The Land of Anthrax and H-Bombs: It Came into Being When Stalin Decreed It and the Soviets Used It for Testing Weapons of Mass Destruction. but Today, Kazakhstan Matters to Us All. (Features)
Church, Michael, New Statesman (1996)
It was on New Year's Day, standing on a snowy mountain top overlooking Almaty; that I understood something about what makes Kazakhstantick. Two teenage girls were eating a horsemeat picnic under a tree whose branches bore hundreds of coloured ribbons, every one a wish, they told me, according to shamanistic lore. Nearby, a stately old couple sat admiring the view: Mira and Vladimir -- a retired postal clerk whose English was infinitely better than my creaky Russian -- had just come out of Orthodox mass. As we spoke, the sound of a muezzin wafted up from the mists below. Then I met a shopkeeper and his family, camped in the snow, who pressed a plastic cup of cognac into my hand and invited me to toast the future with them. Like everyone else I met in Kazakhstan, they were delighted that a Brit should choose to spend Christmas there, but they had one big question: why was democratic Britain following George Bush on Iraq? The best answer I could come up with was: "You aren't the only ones ruled by a dictator."
Kazakhstan may be classed as Muslim, but one couldn't wish for a better example of pluralist tolerance than what I found on that mountain. The country is vast -- as big as western Europe, linking the Caspian Sea and China--but so is our ignorance of it. Together with Kyrgyzstan, Uzbekistan, Turkmenistan and Tajikistan, it represents a black hole in our geopolitical consciousness. By and large, the only westerners who can tell the "stans" apart are oilmen and the US military: Uzbekistan is now America's new best friend (despite its appalling human rights record) and US money is pouring into Tajikistan and Kyrgyzstan as a quid pro quo for logistical support in the war on terror.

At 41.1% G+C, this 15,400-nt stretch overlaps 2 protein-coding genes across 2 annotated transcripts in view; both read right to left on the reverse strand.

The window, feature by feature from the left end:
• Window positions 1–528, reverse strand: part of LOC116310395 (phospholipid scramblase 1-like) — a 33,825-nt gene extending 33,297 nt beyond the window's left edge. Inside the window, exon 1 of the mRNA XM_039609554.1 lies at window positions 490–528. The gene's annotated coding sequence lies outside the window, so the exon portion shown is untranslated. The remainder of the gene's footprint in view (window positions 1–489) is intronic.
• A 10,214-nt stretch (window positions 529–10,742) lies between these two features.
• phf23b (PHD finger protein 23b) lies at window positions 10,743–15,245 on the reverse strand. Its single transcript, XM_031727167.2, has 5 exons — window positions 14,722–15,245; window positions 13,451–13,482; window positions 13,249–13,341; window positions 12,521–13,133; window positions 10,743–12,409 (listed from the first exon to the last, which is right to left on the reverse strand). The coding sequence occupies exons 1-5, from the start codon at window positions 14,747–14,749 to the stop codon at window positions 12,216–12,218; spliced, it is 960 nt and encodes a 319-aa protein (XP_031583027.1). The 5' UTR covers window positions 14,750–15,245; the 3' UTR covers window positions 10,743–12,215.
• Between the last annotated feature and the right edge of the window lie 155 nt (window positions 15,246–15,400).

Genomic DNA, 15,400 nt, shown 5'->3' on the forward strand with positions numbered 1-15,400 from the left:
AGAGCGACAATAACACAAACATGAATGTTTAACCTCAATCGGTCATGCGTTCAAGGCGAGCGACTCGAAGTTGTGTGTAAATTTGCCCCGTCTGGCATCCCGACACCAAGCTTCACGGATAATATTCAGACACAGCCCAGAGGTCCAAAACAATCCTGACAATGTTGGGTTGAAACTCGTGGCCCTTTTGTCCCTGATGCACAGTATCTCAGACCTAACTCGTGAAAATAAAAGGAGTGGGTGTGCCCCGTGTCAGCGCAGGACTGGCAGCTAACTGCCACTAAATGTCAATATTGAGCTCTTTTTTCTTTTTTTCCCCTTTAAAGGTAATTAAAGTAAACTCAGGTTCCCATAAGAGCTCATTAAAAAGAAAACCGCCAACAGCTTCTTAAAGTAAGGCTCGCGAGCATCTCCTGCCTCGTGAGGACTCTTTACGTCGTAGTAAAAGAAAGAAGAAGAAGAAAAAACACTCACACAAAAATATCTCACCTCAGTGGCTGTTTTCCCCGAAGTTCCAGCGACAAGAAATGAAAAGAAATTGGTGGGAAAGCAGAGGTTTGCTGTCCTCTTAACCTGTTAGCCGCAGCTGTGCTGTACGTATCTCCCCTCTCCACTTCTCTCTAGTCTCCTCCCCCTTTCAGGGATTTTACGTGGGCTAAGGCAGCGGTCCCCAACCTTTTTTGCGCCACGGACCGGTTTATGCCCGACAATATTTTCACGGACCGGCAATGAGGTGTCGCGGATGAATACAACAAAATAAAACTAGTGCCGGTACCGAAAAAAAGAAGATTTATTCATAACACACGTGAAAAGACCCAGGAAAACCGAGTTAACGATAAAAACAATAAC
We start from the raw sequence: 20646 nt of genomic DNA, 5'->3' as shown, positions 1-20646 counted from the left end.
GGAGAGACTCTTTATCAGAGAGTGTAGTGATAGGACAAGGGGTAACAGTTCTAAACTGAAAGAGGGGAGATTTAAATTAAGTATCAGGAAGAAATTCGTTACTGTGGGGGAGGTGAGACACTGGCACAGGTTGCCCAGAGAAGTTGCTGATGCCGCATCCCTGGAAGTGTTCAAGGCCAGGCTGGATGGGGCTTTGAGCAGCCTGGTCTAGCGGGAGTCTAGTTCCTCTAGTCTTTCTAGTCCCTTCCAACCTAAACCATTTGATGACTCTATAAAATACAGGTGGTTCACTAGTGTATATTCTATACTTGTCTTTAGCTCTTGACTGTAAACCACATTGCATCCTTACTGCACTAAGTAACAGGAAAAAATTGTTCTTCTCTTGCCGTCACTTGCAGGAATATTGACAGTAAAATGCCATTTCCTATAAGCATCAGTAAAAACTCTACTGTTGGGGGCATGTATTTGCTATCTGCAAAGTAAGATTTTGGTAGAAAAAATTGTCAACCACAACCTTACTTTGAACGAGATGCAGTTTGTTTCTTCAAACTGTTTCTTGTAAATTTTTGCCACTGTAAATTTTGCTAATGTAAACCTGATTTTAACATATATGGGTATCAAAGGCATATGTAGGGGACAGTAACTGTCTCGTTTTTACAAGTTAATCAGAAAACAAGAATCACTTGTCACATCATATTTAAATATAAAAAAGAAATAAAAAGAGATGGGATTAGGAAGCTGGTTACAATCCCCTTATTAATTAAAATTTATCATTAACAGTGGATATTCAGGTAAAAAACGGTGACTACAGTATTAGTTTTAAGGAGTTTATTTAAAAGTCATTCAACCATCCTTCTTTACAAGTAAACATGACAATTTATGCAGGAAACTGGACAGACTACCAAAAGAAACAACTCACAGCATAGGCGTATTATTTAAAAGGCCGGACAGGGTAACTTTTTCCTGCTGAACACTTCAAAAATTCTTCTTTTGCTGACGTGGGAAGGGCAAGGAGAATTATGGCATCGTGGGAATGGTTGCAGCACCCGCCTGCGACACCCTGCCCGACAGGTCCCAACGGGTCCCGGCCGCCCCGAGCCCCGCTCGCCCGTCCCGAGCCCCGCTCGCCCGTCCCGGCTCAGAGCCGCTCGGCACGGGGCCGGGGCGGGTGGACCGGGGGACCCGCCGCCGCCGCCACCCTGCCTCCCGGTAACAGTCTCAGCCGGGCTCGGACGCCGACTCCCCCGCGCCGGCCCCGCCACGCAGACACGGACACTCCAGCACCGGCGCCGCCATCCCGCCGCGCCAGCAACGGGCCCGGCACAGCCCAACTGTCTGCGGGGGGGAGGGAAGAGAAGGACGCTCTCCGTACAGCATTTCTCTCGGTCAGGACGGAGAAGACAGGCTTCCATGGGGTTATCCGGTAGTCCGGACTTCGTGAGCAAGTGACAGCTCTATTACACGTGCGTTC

Yet, war or no war, what happens in these states will have a serious bearing on all our futures. Some contain imminent menace -- the Islamic Movement of Uzbekistan has already spilled far beyond that country's borders -- but Kazakhstan, the richest of the five, is still untainted by militant anti-westernism. How long this remains true will depend entirely on how the west behaves. If we foul up as we did in the Gulf -- relating not to the people but merely to their rulers -- we risk generating nothing but popular hate. But if we manage to nudge Kazakhstan towards democratic openness, we may induce the other stans to move that way as well: all are currently run by ex-communist dictators, and all are susceptible to persuasion. With China unpredictable and Russia -- Kazakhstan's closest ally -- inherently unstable, the stakes are high in central Asia. Kazakhstan is at the crossroads, and therefore so are we.
Kazakhstan's government bureaucracy is still sclerotically Soviet, but there's no doubting the desire of its young intelligentsia to escape from the tyranny of the past. Indeed, their country's woes predate its existence in its present form, and go back to a time when the Kazakhs were nomads without a state of any kind. Russian "protection" in the 18th century became outright colonialism in the 19th, when the Kazakhs were officially stripped of their privileged status as descendants of Genghis Khan.
In 1914 their cattle and cotton were requisitioned for the Russian war effort; when they resisted, whole villages were massacred. The Bolsheviks proved just as repressive, and were no less hated: they viciously put down a short-lived government that might, had it prospered, have led to a remarkably westernised central Asian state. Instead, out of the vast land mass known as Turkestan -- subdivided by clan loyalties rather than geographical frontiers -- Stalin invented five new nations. Thus did the unnatural birth of Kazakhstan take place.
Corralled in their collective farms, these ex-nomads spent the next 70 years in politically frozen inanition, but the Soviets finally got their come-uppance. By using the Kazakh steppes as their testing ground for weapons of mass destruction -- everything from the plague and anthrax to nuclear bombs -- they provoked the first popular protest movement the USSR had ever seen; in 1989, demonstrators at Semipalatinsk forced an end to all tests in Kazakhstan. …